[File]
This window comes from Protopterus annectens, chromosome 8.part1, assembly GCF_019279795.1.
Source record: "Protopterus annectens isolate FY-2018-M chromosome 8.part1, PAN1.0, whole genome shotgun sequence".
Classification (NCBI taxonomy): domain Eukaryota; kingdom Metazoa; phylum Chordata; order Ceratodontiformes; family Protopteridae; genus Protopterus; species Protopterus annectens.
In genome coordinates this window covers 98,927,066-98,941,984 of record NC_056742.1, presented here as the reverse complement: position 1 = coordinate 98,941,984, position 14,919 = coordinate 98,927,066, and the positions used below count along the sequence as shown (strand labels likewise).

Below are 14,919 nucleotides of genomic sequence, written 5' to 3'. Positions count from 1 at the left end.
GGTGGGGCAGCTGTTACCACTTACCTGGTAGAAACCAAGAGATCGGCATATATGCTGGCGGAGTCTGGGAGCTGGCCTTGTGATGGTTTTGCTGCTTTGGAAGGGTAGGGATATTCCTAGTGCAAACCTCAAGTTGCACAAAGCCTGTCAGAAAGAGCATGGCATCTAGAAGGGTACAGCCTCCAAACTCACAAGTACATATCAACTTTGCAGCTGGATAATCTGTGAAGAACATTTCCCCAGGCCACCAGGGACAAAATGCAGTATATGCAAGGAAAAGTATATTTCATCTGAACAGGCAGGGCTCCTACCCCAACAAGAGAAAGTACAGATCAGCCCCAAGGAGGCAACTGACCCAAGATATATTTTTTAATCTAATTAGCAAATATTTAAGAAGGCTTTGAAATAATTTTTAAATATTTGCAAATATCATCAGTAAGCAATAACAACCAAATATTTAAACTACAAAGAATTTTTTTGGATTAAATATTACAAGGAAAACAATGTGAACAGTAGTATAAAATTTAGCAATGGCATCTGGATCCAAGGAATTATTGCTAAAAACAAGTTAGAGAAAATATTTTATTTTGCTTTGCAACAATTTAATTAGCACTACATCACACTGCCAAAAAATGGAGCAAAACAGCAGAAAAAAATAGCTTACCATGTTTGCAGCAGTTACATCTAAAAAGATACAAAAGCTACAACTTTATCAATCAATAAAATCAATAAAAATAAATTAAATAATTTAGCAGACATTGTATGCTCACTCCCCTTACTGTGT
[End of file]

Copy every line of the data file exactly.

This window comes from Protopterus annectens, chromosome 8.part1, assembly GCF_019279795.1.
Source record: "Protopterus annectens isolate FY-2018-M chromosome 8.part1, PAN1.0, whole genome shotgun sequence".
Classification (NCBI taxonomy): domain Eukaryota; kingdom Metazoa; phylum Chordata; order Ceratodontiformes; family Protopteridae; genus Protopterus; species Protopterus annectens.
In genome coordinates this window covers 98,927,066-98,941,984 of record NC_056742.1, presented here as the reverse complement: position 1 = coordinate 98,941,984, position 14,919 = coordinate 98,927,066, and the positions used below count along the sequence as shown (strand labels likewise).

Below are 14,919 nucleotides of genomic sequence, written 5' to 3'. Positions count from 1 at the left end.
GGTGGGGCAGCTGTTACCACTTACCTGGTAGAAACCAAGAGATCGGCATATATGCTGGCGGAGTCTGGGAGCTGGCCTTGTGATGGTTTTGCTGCTTTGGAAGGGTAGGGATATTCCTAGTGCAAACCTCAAGTTGCACAAAGCCTGTCAGAAAGAGCATGGCATCTAGAAGGGTACAGCCTCCAAACTCACAAGTACATATCAACTTTGCAGCTGGATAATCTGTGAAGAACATTTCCCCAGGCCACCAGGGACAAAATGCAGTATATGCAAGGAAAAGTATATTTCATCTGAACAGGCAGGGCTCCTACCCCAACAAGAGAAAGTACAGATCAGCCCCAAGGAGGCAACTGACCCAAGATATATTTTTTAATCTAATTAGCAAATATTTAAGAAGGCTTTGAAATAATTTTTAAATATTTGCAAATATCATCAGTAAGCAATAACAACCAAATATTTAAACTACAAAGAATTTTTTTGGATTAAATATTACAAGGAAAACAATGTGAACAGTAGTATAAAATTTAGCAATGGCATCTGGATCCAAGGAATTATTGCTAAAAACAAGTTAGAGAAAATATTTTATTTTGCTTTGCAACAATTTAATTAGCACTACATCACACTGCCAAAAAATGGAGCAAAACAGCAGAAAAAAATAGCTTACCATGTTTGCAGCAGTTACATCTAAAAAGATACAAAAGCTACAACTTTATCAATCAATAAAATCAATAAAAATAAATTAAATAATTTAGCAGACATTGTATGCTCACTCCCCTTACTGTGT